The Alaska Wildlife Conservation Center is committed to conservation of Alaska’s Wildlife, and is involved in several programs that further their commitment to this worthy cause. From taking in orphaned and injured animals when they can not fend for themselves, to the Wood Bison Restoration Project, AWCC is involved in projects great & small. The Alaska Wildlife Conservation Center strives to work in cooperation with federal & state wildlife agencies, as well as with our community members at all levels to ensure that conservation remains top of mind in their mission.
Meet the Locals!
Jack arrived at the center as a 3 day old moose with bite marks on his hind end, and a broken leg, and a 20% chance of survival. Vanessa, one of our fantastic interns took it upon herself to nurse Jack back to health. Because of her hard work, Jack is a happy and healthy addition to the center.
These days Jack has taken up acting! He’ll be starring in a set for the upcoming feature “The Frozen Ground“. After filming for a week in Anchorage, Vanessa Hudgens felt the need to visit Jack and get to know her co-star a little better.
In the summer of 2010, a Musk Ox calf was rescued from an oil facility in Prudhoe Bay. The staff of several different companies in the area assisted with the capture of the orphaned female musk ox. The same staff worked with the Alaska Department of Fish and Game to relocate the calf to AWCC. From here, AWCC’s interns stepped up and took the animal in, nursing it through a couple bugs it had, and working very closely with Large Animal Research through the University of Alaska Fairbanks.
Mukluk, as she became known, is doing very well at AWCC. She spent the winter in an inclosure nearby the existing musk ox herd, and this spring, was introduced into this herd. She’s had a couple of ‘learning opportunities’ with the other Musk Oxen, but overall is fitting in nicely and doing well! AWCC continues to work with Large Animal Research for the best care for Mukluk and the other large animals at the Center. In the meantime, be sure to come down to the center to visit Mukluk – They’ll all be glad you did!
Hugo is a female grizzly from Hugo Mountain near Kotzebue, AK. Two men riding snow machines found her in November 2000 with hundreds of porcupine quills imbedded in her paws. She was severely dehydrated and malnourished and was unable to walk or eat when brought to AWCC. Although she has made a good recovery, she cannot be released into the wild because she does not have the needed skills to survive on her own. Hugo was the first bear to be given a permanent home at AWCC. Photo courtesy of Gary Lackie.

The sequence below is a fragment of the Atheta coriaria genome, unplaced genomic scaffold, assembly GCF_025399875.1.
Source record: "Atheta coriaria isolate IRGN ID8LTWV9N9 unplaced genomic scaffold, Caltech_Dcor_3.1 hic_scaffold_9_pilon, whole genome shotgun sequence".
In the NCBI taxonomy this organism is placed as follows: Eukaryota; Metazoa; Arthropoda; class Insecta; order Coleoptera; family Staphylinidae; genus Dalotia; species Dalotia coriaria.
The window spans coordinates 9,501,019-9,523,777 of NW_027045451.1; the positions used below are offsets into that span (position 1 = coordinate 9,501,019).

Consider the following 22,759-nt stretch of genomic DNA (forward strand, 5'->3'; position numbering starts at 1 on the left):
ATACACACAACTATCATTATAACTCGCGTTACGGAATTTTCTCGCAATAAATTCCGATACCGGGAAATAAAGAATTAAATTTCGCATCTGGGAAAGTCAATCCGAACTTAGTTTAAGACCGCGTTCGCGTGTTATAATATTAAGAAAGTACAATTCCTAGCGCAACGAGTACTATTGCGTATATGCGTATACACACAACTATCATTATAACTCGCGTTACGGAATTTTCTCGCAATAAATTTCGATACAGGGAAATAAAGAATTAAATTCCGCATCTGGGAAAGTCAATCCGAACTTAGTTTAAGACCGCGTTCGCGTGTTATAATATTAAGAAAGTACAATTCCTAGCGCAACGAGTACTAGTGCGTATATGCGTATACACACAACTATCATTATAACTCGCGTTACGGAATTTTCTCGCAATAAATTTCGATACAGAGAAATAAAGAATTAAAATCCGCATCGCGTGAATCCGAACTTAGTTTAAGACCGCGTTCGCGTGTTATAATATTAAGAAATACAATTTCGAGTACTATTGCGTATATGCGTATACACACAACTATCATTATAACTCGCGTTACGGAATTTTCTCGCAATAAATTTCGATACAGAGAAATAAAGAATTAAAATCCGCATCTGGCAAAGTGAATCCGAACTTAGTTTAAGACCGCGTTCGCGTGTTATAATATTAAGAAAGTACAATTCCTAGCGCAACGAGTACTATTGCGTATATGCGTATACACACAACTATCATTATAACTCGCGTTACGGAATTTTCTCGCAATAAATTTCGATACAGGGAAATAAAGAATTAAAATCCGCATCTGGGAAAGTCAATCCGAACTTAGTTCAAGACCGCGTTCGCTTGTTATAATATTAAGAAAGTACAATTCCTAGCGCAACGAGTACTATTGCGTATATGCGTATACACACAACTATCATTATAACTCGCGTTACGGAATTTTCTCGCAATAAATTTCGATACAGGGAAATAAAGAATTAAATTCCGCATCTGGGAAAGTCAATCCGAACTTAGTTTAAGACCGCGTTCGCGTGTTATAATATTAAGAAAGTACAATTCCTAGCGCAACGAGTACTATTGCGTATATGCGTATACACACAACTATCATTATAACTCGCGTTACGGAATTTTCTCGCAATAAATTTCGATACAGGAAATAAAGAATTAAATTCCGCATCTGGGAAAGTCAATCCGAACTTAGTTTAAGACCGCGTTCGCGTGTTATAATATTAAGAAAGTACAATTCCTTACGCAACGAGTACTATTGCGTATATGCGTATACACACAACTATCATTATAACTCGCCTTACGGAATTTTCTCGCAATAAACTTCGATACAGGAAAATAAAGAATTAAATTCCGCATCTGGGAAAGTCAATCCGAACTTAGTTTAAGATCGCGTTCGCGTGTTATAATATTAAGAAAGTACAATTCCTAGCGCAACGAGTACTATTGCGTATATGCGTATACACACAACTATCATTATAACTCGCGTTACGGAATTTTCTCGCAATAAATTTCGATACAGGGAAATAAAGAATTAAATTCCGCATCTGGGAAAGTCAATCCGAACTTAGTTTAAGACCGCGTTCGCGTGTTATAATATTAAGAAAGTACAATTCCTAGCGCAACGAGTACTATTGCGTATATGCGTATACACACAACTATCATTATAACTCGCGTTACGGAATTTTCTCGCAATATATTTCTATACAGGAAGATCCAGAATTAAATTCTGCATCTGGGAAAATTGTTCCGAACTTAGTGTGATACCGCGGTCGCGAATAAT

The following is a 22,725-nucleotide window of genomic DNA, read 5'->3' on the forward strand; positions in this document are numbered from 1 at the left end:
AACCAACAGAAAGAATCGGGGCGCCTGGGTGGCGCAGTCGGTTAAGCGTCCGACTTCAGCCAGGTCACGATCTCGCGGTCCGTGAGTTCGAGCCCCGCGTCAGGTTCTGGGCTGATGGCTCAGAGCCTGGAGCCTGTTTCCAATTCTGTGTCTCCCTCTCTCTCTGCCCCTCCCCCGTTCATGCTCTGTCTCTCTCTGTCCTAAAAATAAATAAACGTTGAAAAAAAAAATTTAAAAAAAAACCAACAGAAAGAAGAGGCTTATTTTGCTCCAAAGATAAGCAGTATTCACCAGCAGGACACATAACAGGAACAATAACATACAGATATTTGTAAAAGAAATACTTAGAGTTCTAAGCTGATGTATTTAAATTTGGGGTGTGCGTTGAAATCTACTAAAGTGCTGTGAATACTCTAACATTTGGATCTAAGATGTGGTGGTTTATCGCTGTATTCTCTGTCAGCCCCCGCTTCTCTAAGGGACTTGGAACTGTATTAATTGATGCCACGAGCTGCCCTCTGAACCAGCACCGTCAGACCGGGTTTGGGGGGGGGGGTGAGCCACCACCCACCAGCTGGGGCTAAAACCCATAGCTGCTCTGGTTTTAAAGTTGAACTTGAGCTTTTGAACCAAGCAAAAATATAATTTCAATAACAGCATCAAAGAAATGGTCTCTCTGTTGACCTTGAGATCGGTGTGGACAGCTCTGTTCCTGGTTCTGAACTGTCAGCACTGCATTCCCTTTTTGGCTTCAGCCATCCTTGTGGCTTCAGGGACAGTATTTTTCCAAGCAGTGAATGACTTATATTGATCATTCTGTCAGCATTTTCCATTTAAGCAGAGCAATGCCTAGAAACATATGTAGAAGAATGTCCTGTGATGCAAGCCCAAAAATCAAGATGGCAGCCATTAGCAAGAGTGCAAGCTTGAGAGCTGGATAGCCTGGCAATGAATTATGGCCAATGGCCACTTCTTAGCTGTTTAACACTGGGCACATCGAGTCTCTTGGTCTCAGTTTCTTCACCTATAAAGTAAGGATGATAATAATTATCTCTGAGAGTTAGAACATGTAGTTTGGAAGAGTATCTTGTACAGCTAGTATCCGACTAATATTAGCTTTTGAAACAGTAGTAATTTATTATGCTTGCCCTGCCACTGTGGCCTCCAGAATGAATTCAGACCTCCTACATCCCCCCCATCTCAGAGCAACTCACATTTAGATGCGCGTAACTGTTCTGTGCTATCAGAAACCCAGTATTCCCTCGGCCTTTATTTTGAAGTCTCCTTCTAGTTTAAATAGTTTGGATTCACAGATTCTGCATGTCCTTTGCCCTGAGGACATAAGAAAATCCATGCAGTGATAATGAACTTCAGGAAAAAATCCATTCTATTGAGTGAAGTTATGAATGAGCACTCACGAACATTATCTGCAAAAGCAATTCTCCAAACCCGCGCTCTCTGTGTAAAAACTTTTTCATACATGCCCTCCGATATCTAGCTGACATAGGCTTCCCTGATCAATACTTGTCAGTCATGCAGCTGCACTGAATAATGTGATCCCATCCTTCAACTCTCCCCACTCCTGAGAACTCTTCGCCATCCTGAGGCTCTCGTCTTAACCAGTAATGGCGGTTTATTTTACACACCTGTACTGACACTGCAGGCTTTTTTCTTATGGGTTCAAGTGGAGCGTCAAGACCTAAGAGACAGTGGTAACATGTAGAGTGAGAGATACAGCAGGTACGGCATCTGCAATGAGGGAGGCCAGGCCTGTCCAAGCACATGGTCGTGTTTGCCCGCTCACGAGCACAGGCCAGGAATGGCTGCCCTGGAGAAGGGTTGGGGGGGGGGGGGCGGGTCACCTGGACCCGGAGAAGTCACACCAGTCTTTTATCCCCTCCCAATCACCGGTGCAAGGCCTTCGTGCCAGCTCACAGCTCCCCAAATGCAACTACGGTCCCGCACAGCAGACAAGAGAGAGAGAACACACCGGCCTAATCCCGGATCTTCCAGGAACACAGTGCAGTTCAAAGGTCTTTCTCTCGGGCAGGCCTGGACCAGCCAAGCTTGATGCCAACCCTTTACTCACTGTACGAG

Snickers the porcupine is a favorite at AWCC! He is a gregarious little fellow, having been raised in a home, and relocated to the AWCC after this. Snickers is excellent for school presentations, where he will come out of his cage for the afternoon to entertain and teach the kids personally. Snickers became a star last year, when a Youtube video of him went worldwide and received over 1,800,000 views! See that video here, and another of our favorites HERE.
Alaska’s coyotes are often mistaken for wolves as they have a somewhat similar look. They are, however, less than half as large. A coyote’s distinctive features include a sharply pointed nose, sharply pointed ears (that never droop) and a long bushy tail. Their yipping-yapping howl is often heard at AWCC, especially when a distant train blows its whistle.
In early June 2004, AWCC received a call from Elmendorf Air Force Base asking if our staff could care for a litter of coyote pups. The parents had built a den too close to the runway and the animals were in danger of getting injured or killed by the frequent aircraft take-offs and landings. The litter was captured and the parents were expected to relocate their future den in an area where the family will not be disturbed. The coyotes have been placed in the 18 acre brown bear exhibit. Since they have enough space and food, there has been no conflict between the brown bears and the coyotes. Coyotes are occasionally seen hunting mice or snowshoe hares. They scavenge remains from the bear feedings and are also fed nightly.
Thank you to the Alaska Wildlife Conservation Center for the content provided and Doug Lindstrand, Alaska Wildlife Conservation Center for the Photography. Click here to learn more about the Alaska Wildlife Conservation Center!